making money. They are really taking precautions to ensure that everyone will be safe. They are listening to the CDC recommendations, as far as the comeback for Broadway. I know that the fans are super excited. We have already sold out through September. S&S: If you could speak to the fans who may still be on the fence about attending Hamilton, what would you say to them to ease their minds? TG: At the end of the day, do what makes you feel comfortable. Wear a mask and get the vaccine, because that is the road to us moving forward. *** Matt Manuel S&S: Have you noticed a change in the support from fans from the start of the

MM: I see comments from people who can’t wait to see live music and live theater. I’m sure there’s going to be people who have trepidation, but there has been steady support. Early on, it was like we just missed the show (Ain’t too Proud to Beg). People were like, I didn’t realize the importance of this show.. Now people are like, I cannot wait to be in that theater one more time. That speaks to how well the show is constructed. Everybody put their all into keeping the story of the legacy of the show alive. It has so many commonalities with what’s happening today: social change, race and racial injustice, and I think there are people who want to support POCs right now. I’m thankful for that.

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body and mind together in order to deliver a better performance. I think one thing has been very clear - people are ready to do stuff. So if we know anything, we know that people are going to

S&S: Are you more excited or anxious to return to the stage? MM- I›m anxious. I’m not even going to lie to you. I have been in this show for a year and a half, but it doesn’t feel like it’s been that long. I’ll take this opportunity very, very seriously. I don’t want to let anyone down. Right now, I’m just working on myself, you know, working out, mediation and things like that. I am trying to get my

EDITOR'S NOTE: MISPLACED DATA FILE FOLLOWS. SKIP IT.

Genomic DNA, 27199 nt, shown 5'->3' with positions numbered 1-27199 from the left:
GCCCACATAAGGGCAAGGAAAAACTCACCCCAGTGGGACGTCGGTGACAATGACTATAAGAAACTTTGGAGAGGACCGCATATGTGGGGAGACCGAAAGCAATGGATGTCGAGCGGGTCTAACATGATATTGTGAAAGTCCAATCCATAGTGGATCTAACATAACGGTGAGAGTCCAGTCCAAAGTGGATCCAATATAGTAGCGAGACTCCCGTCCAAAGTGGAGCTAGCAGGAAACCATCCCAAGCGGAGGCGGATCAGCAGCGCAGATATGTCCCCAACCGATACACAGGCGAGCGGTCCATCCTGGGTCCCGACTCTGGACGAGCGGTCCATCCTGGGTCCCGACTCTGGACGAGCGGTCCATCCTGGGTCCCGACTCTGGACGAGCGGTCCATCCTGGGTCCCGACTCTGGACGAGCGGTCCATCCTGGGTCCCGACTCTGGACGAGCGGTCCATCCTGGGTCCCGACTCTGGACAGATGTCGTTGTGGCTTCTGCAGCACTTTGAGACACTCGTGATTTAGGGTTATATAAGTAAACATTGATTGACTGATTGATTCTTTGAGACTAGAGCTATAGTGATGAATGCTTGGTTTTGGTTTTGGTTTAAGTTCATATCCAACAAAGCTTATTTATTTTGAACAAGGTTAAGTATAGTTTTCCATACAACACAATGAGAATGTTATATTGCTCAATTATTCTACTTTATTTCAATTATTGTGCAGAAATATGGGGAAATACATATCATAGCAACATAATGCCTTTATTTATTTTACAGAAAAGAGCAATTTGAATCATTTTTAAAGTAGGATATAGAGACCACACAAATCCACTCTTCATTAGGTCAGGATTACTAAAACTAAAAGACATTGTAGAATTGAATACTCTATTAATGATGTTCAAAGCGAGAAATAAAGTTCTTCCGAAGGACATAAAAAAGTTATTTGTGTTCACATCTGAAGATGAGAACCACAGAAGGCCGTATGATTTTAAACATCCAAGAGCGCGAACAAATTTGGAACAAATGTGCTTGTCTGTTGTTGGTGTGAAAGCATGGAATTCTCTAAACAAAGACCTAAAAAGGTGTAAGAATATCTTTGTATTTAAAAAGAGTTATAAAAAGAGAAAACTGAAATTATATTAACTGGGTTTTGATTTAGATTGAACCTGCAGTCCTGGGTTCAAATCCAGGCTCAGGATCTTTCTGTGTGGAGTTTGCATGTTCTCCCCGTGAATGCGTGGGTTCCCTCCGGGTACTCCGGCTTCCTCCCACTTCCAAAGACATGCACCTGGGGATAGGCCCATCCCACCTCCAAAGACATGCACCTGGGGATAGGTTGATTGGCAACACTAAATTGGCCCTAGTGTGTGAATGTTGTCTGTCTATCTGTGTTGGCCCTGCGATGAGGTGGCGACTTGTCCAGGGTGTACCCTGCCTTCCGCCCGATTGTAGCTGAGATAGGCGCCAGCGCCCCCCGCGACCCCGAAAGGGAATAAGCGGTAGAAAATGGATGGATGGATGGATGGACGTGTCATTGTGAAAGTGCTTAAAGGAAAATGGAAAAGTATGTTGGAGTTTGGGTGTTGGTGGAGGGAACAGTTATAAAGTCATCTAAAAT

be there in the theater. I think the return of Broadway will be something that fills seats. How many? We don’t know, but I think with the vaccinations and people wearing their masks, we can do it safely. S&S: What would you say to fans who might be hesitant on returning to live theater? MM: We’re having a lot of conversations on how to keep patrons safe when they come in those doors. If the audience doesn’t feel like now is not the right time to return to the theater that’s okay. You do what you need to do to ensure your peace of mind, your health, and the health of your family. We will be here and that is the good news. You can catch Hamilton when it returns to theatres on September 14, 2021, and Ain’t Too Proud to Beg when it premieres on October 16, 2021.


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There is MAGIC in Vegas

By Rebecca Breitfeller - Check out magicfashionevents.com for dates he MAGIC fashion trade show of California show moved to Las Vegas, with disappointment when COVID-19 Las Vegas is the one-stop-shop where it rapidly gained national recog- led to the cancellation of the highly for all things in the fashion mar- nition. The MAGIC fashion and trade publicized event in September-October ketplace, including women’s and men’s show prides itself on not just being a of 2020. However, there has been a relfashion, footwear, accessories, and fashion event, but a total fashion expe- atively quick turnaround and MAGIC more. This exhibit helps pave the path rience. It also features new trends, op- is making its debut in New York City between brands and buyers, as well as portunities to network with designers, this Fall. The traditional format will facilitates networking and marketing owners, and influencers to gain insight make its way to the East Coast in hopes opportunities. The MAGIC trade show from the top leaders in the industry. Ce- of gaining a whole new array of audiof Las Vegas has a deep and rich his- lebrities even turn up to showcase their ence. The typical selections of apparel, tory, but after the pandemic scare, the brands, support others or to simply footwear, and accessories will be found question is where does it stand today? keep up to date on all things fashion. at the NYC convention, as well as the From Beyonce, the Kardashians, Avril introduction of a brand new curation Starting in 1933, the MAGIC fashion Lavigne, P Diddy and so many others, entitled, “Emerging Designers.” With event was originally known better by its it’s no wonder the MAGIC trade show the introduction of this new category, acronym – Men’s Apparel Guild in Cal- has astonishing success. MAGIC hopes to build even more reifornia. It originally showcased men’s lationships among brands, business opfashion, but has evolved to include As a global leader in fashion in Las portunities, young and emerging artists. women’s apparel as well. By1989, the Vegas each year, all involved were met

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Top 10 Cultuarl Dishes from Around the world